Master Thesis: TresorSGX
Securing storage encryption by using Intel SGX enclaves. First attempt for the isolation of OS components with trusted enclaves. Nominated for the CAST-Förderpreis and published at SysTEX'16.
In my last year at university (2015-2016) I developed a linux kernel module which secures the Linux Crypto API using the Intel Software Guard Extensions. That was not a trivial task because multiple difficulties occured during the design and implementation. In the end the result was pretty solid and I was nominated for the CAST-Förderpreis IT-Sicherheit 2016 in Darmstadt. If you like you download my thesis here. The work was also published in the paper Isolating Operating System Components with Intel SGX at the SysTEX’16.
In the following I quote the readme of my GitHub repository of TresorSGX. Feel free to fork the repo and improve the system. Drop me a line if you have any questions.
With release of the first CPUs with Intel Software Guard Extensions in October 2015 and the Intel SGX SDK in the first half of 2016, a new technology was made available to execute code in a secured enclave. These protected enclaves are shielded against access and modification of any outside application - privileged or not.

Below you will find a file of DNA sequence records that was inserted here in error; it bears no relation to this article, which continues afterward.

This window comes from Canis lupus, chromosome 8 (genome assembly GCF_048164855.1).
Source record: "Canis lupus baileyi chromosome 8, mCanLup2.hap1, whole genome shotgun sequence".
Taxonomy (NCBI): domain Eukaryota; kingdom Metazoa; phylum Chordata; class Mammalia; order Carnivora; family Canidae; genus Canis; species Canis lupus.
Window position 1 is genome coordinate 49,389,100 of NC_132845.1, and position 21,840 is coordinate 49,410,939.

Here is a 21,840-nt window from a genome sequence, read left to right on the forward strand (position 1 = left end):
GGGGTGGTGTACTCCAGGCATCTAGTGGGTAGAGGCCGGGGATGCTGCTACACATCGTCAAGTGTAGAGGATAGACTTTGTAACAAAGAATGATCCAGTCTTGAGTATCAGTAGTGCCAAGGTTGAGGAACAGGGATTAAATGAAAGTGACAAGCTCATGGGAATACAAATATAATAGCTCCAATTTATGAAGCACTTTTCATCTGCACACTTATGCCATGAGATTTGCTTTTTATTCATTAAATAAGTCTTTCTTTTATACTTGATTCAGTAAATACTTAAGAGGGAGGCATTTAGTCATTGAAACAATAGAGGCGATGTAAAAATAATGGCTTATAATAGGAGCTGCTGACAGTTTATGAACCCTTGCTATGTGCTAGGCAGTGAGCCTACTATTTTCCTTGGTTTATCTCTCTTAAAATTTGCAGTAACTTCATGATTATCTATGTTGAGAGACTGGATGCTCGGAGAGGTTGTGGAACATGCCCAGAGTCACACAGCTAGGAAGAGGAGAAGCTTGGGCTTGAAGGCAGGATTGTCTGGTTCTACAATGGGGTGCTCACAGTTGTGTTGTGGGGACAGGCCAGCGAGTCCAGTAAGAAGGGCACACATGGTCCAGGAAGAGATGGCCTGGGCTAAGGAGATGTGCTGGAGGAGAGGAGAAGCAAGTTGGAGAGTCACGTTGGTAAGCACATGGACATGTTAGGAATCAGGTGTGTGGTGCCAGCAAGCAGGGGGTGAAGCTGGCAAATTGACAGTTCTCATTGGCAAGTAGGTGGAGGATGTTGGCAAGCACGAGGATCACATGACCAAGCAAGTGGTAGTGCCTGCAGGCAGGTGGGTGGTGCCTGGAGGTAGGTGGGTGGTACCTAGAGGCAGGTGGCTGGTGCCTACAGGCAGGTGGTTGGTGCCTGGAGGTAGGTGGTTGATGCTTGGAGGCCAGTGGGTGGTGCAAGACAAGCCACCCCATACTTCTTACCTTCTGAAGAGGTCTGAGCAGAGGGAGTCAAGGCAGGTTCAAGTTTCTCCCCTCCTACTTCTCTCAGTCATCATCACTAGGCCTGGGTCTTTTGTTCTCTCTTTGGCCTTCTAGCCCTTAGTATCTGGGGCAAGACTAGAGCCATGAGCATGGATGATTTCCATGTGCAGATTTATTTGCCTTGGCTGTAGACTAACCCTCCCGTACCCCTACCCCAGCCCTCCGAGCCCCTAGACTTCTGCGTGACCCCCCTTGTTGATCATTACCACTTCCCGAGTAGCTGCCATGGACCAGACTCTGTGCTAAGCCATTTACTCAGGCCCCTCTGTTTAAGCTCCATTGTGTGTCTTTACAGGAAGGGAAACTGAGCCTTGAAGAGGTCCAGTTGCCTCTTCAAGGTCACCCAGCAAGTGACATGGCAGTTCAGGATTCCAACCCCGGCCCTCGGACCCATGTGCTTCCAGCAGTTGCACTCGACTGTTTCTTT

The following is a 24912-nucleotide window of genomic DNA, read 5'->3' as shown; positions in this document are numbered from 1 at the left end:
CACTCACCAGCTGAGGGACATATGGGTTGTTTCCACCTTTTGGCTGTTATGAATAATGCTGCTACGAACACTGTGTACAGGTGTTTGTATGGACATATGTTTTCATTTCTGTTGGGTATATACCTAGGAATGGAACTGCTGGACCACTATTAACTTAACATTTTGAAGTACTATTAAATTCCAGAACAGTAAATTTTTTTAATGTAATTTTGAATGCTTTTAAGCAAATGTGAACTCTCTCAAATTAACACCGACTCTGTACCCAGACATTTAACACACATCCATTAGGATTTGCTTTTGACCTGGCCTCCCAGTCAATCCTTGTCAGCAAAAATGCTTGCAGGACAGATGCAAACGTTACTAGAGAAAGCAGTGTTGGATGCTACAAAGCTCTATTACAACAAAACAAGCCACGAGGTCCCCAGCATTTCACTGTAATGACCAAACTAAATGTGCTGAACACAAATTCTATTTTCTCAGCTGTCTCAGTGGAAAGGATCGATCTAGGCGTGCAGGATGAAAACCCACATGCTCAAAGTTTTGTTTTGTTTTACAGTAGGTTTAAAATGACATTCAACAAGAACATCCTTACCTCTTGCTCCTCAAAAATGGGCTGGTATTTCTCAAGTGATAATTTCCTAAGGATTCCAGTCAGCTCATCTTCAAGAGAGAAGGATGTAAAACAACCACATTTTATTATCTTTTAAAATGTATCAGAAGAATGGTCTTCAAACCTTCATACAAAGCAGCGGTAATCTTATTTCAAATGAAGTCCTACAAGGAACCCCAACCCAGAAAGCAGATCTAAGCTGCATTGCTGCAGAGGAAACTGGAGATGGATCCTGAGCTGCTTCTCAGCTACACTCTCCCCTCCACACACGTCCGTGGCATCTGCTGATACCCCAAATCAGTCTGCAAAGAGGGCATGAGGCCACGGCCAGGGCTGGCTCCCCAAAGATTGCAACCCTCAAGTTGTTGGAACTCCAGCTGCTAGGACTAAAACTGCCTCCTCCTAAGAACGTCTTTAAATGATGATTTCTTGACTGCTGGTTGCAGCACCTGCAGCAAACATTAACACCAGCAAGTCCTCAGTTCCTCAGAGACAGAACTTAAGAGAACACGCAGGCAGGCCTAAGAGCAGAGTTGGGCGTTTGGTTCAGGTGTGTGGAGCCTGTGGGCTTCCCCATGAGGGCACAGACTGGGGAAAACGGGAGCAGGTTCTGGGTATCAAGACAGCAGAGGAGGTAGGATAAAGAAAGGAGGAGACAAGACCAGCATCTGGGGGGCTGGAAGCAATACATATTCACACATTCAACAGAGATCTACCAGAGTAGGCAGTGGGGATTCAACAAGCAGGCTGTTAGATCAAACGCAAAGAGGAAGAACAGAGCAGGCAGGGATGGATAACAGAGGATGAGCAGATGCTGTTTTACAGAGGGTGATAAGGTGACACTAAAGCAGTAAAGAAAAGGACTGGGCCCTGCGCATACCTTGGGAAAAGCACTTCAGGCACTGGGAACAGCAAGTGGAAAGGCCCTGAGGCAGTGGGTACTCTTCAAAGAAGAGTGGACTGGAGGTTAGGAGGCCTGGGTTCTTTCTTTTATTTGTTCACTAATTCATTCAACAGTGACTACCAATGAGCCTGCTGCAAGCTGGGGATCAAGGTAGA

TresorSGX is an attempt to isolate and secure a operating system component of the Linux kernel. It outsources a functionality of a kernel module into a SGX container / enclave. TresorSGX provides a cryptographic algorithm for the Linux Crypto API which is executed in the secured container. The cryptographic key material is guarded from unauthorised access of unprivileged and privileged components at any time. This protects the disk-encryption system from cold-boot and DMA attacks on the key material.
TresorSGX was built during my master thesis at the IT-Security chair of the Department of Computer Science at the Friedrich-Alexander University (FAU) Erlangen Nuremberg. Have a look at https://www1.cs.fau.de/sgx-kernel for more information about the thesis.
Background: Intel SGX
If you are familiar with the Intel SGX Architecture and its security characteristics, you can skip this section. Otherwise it is highly recommended to read through to develop an understanding of the design decisions we made. If you want a more in-depth understanding of Intel SGX - besided the official documentation - I recommend the paper Intel SGX explained by Costan and Devadas.